Incidence and Demographics
MMN is a rare disease probably affecting no more than 1-2 in 100,000 people. Men are twice as likely as women to be affected. Most patients are in their 40’s to 60’s, although MMN has been described between the ages of 20 and 80. The disorder can cause significant disability but does not shorten life. It is extremely rare for MMN to cause problems with breathing or swallowing. It is rare that MMN will go into remission. In some cases, MMN will initially respond to treatment (see “Therapy” section) but then stop responding to treatment and remain stable.
Cause of MMN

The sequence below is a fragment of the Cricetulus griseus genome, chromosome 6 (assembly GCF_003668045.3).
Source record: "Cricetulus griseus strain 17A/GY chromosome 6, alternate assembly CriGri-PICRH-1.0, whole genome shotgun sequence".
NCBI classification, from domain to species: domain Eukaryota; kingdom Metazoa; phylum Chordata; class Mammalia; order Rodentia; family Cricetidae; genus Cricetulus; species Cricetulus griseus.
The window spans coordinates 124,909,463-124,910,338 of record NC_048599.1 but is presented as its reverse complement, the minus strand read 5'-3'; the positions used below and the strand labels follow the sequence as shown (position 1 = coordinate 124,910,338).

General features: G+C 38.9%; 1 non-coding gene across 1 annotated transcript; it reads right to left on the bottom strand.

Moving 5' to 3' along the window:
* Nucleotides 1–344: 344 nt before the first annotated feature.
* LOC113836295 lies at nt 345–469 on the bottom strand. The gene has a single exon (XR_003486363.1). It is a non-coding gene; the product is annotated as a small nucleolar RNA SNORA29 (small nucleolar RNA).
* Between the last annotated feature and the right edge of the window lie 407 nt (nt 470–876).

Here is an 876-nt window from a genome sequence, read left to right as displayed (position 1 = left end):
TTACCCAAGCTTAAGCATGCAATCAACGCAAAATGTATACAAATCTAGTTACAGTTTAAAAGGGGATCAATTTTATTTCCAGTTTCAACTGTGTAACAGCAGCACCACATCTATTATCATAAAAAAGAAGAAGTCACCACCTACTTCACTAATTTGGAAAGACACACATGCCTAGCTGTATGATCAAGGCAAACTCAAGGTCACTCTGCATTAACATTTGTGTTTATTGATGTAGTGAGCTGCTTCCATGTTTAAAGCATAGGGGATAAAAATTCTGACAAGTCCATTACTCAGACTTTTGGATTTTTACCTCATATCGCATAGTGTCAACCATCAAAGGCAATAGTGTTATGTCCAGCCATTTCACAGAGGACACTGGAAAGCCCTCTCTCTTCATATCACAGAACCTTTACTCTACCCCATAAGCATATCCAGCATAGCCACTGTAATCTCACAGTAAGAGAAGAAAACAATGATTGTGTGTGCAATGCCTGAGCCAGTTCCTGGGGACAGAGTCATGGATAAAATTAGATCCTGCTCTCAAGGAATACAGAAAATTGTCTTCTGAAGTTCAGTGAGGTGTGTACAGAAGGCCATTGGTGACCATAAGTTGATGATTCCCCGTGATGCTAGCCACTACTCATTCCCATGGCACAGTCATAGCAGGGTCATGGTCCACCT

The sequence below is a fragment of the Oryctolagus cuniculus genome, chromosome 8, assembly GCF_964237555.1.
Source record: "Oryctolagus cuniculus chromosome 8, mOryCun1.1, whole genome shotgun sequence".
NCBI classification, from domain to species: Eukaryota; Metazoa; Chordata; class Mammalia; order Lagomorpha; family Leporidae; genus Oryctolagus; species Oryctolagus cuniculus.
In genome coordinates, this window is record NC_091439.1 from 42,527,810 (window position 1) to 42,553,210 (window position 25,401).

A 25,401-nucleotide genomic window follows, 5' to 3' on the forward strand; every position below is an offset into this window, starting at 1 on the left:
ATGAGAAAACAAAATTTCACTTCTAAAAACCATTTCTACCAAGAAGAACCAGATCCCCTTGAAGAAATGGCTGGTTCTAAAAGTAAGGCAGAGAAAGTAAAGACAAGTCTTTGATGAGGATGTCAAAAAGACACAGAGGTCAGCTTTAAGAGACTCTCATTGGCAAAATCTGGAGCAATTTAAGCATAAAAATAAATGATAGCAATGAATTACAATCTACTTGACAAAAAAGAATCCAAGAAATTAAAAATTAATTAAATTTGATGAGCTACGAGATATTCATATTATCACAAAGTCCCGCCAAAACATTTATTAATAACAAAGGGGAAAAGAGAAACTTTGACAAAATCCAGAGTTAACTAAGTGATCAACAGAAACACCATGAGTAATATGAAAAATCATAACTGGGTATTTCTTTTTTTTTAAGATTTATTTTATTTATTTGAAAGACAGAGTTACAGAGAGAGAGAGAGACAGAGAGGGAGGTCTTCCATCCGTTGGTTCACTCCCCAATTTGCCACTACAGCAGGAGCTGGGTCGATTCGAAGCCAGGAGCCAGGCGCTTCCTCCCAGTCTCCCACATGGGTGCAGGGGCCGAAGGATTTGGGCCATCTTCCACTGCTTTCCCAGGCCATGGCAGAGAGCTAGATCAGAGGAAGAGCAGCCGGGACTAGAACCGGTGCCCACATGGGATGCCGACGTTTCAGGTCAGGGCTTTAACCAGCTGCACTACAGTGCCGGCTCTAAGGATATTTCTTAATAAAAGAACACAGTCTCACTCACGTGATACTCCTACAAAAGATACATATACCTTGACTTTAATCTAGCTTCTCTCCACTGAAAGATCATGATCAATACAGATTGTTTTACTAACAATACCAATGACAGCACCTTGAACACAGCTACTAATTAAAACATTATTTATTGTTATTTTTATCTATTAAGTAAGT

MMN is thought to be caused by alterations in the immune system, such that certain proteins (antibodies) that would normally protect one from viruses and bacteria begin to attack constituents of peripheral nerves. Antibodies may be directed against “GM-1”, a ganglioside located at the Node of Ranvier. These antibodies have been detected in at least one third of MMN patients. More recent studies also suggest that newer tests for antibodies directed against GM-1 combined with a number of related gangliosides, are positive in over 80% of MMN patients. Thus, there are increasing reasons to believe these antibodies are the cause of MMN.